The Commodity Futures Trading Commission (CFTC) has shared with Congress its plans to regulate the crypto market with “full oversight capabilities” if the proposed Digital Commodities Consumer Protection Act becomes law. The regulator claims to have the right experience and expertise and believes that “Many digital assets constitute commodities.” Meanwhile, SEC Chairman Gary Gensler has insisted that the vast majority of crypto tokens are securities.
CFTC Chairman’s Testimony on Crypto Regulation and the Digital Commodities Consumer Protection Act
The chairman of the Commodity Futures Trading Commission (CFTC), Rostin Behnam, discussed how his agency would regulate the crypto market in a legislative hearing Thursday before the U.S. Senate Committee on Agriculture, Nutrition, and Forestry.
The purpose of the hearing was to review the Digital Commodities Consumer Protection Act (DCCPA) which seeks to empower the CFTC “with exclusive jurisdiction over the digital commodities spot market.” The bipartisan bill was introduced in the U.S. Senate in August by Senators Debbie Stabenow (D-MI), John Boozman (R-AR), Cory Booker (D-NJ), and John Thune (R-SD).
Behnam told lawmakers:
Many digital assets constitute commodities … The CFTC’s expertise and experience make it the right regulator for the digital asset commodity market.
He explained that his agency “facilitates customer protections through its principles-based market oversight and disclosure regime aimed at ensuring transparency, integrity, and security of transactions.”
Behnam proceeded to detail that since 2014, the CFTC has brought almost 60 enforcement digital asset-related cases, including a recent matter involving a $1.7 billion fraudulent bitcoin scheme.
“With a lack of full visibility into the digital commodity asset market, the agency’s enforcement program has had to lean primarily on tips and complaints from the public to identify fraud and manipulation,” the CFTC chairman described, adding:
While we are engaged in a comprehensive effort across the agency to police these markets and their participants with the tools currently available to us, the DCCPA will allow us to apply our full oversight capabilities without restriction.
Chairman Behnam concluded that “with the additional resources contemplated by the funding mechanism in the DCCPA and the clear mandates for customer education, outreach, and information gathering to ensure that our efforts reach all demographics of the investing community, … the CFTC can move swiftly in effectuating this new regime.”
Meanwhile, two other bills have been introduced in Congress this year to make the CFTC the primary regulator of the crypto spot markets. The “Responsible Financial Innovation Act” was introduced in June by U.S. Senators Cynthia Lummis (R-WY) and Kristen Gillibrand (D-NY). The other bill was the “Digital Commodity Exchange Act of 2022,” introduced in April by Reps. Ro Khanna (D-CA), Glenn “GT” Thompson (R-PA), Tom Emmer (R-MN), and Darren Soto (D-FL).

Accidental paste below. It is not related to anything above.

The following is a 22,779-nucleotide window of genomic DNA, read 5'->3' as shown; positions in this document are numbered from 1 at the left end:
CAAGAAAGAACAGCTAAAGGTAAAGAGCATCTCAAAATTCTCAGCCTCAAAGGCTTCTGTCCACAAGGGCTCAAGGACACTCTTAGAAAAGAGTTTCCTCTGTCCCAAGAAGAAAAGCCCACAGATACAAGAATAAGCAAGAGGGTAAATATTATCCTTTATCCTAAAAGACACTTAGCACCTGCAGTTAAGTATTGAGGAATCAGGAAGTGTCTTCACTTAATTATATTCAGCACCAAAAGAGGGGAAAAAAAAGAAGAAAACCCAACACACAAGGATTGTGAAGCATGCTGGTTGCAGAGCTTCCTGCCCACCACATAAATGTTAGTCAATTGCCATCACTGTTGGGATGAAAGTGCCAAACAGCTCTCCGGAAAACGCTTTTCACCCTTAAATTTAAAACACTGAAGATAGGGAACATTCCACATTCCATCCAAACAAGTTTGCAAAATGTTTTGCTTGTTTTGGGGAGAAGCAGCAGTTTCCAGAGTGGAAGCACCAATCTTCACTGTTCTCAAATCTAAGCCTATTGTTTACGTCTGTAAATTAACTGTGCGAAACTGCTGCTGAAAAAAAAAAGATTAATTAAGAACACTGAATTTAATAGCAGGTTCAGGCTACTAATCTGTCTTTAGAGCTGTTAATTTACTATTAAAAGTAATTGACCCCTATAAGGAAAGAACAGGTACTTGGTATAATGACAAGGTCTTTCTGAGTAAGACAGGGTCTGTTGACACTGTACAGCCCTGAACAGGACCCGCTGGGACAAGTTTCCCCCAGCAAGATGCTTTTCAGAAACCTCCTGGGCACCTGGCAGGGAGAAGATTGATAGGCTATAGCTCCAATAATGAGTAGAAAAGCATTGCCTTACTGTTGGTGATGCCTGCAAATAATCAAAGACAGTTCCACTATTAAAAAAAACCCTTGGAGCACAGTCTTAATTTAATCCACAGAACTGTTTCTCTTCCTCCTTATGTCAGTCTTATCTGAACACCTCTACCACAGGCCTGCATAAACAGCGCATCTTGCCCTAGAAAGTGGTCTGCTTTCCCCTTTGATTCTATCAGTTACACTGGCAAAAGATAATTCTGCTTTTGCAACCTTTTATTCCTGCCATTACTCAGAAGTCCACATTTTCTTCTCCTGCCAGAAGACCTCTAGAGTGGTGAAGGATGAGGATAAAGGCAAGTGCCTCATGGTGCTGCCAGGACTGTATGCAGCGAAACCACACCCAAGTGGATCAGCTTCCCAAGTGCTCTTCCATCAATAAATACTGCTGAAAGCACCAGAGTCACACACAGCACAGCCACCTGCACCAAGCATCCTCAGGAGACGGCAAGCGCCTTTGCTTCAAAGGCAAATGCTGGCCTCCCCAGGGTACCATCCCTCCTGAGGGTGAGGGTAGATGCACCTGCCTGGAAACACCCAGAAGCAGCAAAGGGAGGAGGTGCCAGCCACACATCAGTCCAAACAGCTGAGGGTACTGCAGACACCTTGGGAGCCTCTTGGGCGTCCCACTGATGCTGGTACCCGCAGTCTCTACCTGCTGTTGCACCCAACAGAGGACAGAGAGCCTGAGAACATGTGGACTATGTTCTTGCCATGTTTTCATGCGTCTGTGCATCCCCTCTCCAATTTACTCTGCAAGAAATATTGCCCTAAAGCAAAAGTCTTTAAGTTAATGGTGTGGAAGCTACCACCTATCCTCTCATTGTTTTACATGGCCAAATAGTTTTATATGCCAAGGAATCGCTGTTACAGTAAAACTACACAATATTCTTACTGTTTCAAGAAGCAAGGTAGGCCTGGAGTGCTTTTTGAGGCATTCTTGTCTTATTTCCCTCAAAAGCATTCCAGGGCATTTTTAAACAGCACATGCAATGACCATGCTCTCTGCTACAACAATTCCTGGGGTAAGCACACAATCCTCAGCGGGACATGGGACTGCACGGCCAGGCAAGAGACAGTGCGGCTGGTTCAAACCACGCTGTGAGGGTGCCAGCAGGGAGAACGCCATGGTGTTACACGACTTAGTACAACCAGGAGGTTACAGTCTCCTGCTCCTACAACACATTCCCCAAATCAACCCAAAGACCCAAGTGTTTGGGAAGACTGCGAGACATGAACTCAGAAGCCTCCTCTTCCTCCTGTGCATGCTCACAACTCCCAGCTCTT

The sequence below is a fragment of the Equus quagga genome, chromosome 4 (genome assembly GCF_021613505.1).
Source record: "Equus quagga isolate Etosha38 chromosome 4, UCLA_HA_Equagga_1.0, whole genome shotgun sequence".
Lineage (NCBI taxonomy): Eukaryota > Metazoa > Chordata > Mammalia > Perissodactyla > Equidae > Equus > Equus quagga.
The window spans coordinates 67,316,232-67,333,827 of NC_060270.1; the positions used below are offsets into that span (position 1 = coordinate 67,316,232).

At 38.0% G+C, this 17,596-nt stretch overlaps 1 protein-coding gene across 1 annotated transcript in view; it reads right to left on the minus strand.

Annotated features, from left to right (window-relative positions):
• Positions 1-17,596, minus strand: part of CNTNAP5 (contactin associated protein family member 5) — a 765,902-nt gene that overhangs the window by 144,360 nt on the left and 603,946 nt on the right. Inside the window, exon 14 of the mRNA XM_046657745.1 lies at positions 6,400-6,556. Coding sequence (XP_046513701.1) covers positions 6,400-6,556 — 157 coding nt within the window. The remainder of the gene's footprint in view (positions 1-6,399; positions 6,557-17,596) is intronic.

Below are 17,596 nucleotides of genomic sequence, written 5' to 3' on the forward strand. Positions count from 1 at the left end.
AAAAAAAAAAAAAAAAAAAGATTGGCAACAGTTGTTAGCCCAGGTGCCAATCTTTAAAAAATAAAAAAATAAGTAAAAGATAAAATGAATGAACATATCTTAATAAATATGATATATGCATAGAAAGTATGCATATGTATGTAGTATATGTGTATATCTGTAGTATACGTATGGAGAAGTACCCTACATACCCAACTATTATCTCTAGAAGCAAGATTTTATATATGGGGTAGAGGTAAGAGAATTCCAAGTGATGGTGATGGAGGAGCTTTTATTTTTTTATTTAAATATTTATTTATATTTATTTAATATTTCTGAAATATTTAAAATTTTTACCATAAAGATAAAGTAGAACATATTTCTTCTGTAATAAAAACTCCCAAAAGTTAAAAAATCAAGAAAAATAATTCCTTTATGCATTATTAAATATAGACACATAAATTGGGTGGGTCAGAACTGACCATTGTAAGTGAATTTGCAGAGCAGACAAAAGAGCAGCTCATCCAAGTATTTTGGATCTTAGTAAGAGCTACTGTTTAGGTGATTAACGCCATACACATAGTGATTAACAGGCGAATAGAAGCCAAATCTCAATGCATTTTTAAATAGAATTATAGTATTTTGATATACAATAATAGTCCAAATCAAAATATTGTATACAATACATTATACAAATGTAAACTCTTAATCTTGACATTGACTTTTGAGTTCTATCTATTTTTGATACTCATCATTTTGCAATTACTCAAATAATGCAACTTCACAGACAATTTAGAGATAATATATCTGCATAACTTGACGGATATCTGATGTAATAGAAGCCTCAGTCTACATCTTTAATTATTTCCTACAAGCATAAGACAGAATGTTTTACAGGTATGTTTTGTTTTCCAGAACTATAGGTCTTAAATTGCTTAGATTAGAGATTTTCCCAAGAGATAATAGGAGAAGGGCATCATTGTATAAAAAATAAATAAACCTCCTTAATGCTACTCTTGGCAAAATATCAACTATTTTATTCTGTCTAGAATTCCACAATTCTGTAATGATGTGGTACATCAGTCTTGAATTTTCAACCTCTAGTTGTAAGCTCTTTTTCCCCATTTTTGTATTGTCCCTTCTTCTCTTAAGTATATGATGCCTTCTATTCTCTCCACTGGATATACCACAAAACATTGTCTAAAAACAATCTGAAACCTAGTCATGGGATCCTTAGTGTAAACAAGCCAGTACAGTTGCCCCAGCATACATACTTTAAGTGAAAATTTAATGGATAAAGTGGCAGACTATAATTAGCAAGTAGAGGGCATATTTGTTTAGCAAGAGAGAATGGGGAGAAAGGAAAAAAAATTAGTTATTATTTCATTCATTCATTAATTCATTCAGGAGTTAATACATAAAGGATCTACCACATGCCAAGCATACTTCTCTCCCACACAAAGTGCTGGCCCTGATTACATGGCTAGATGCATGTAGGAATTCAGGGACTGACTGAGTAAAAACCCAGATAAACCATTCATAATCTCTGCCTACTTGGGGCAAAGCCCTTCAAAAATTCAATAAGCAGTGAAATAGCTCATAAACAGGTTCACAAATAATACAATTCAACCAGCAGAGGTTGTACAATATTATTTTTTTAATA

Meanwhile, the chairman of the U.S. Securities and Exchange Commission (SEC), Gary Gensler, has said repeatedly that the vast majority of crypto tokens are securities and should fall under the purview of his agency. However, he acknowledged that bitcoin is a commodity. Last week, U.S. Senator Pat Toomey said Congress should step in with crypto guidance and the SEC should provide much more clarity on how it regulates the crypto sector.
Tags in this story
CFTC, cftc crypto, cftc crypto regulation, CFTC cryptocurrency regulation, crypto commodity markets, crypto spot markets, Gary Gensler, Rostin Behnam, Rostin Behnam bitcoin, Rostin Behnam crypto, Rostin Behnam cryptocurrency, SEC, us crypto bills
Do you think the CFTC should be the primary regulator of the crypto market? Let us know in the comments section below.
Image Credits: Shutterstock, Pixabay, Wiki Commons
Disclaimer: This article is for informational purposes only. It is not a direct offer or solicitation of an offer to buy or sell, or a recommendation or endorsement of any products, services, or companies. Bitcoin.com does not provide investment, tax, legal, or accounting advice. Neither the company nor the author is responsible, directly or indirectly, for any damage or loss caused or alleged to be caused by or in connection with the use of or reliance on any content, goods or services mentioned in this article.
More Popular NewsIn Case You Missed It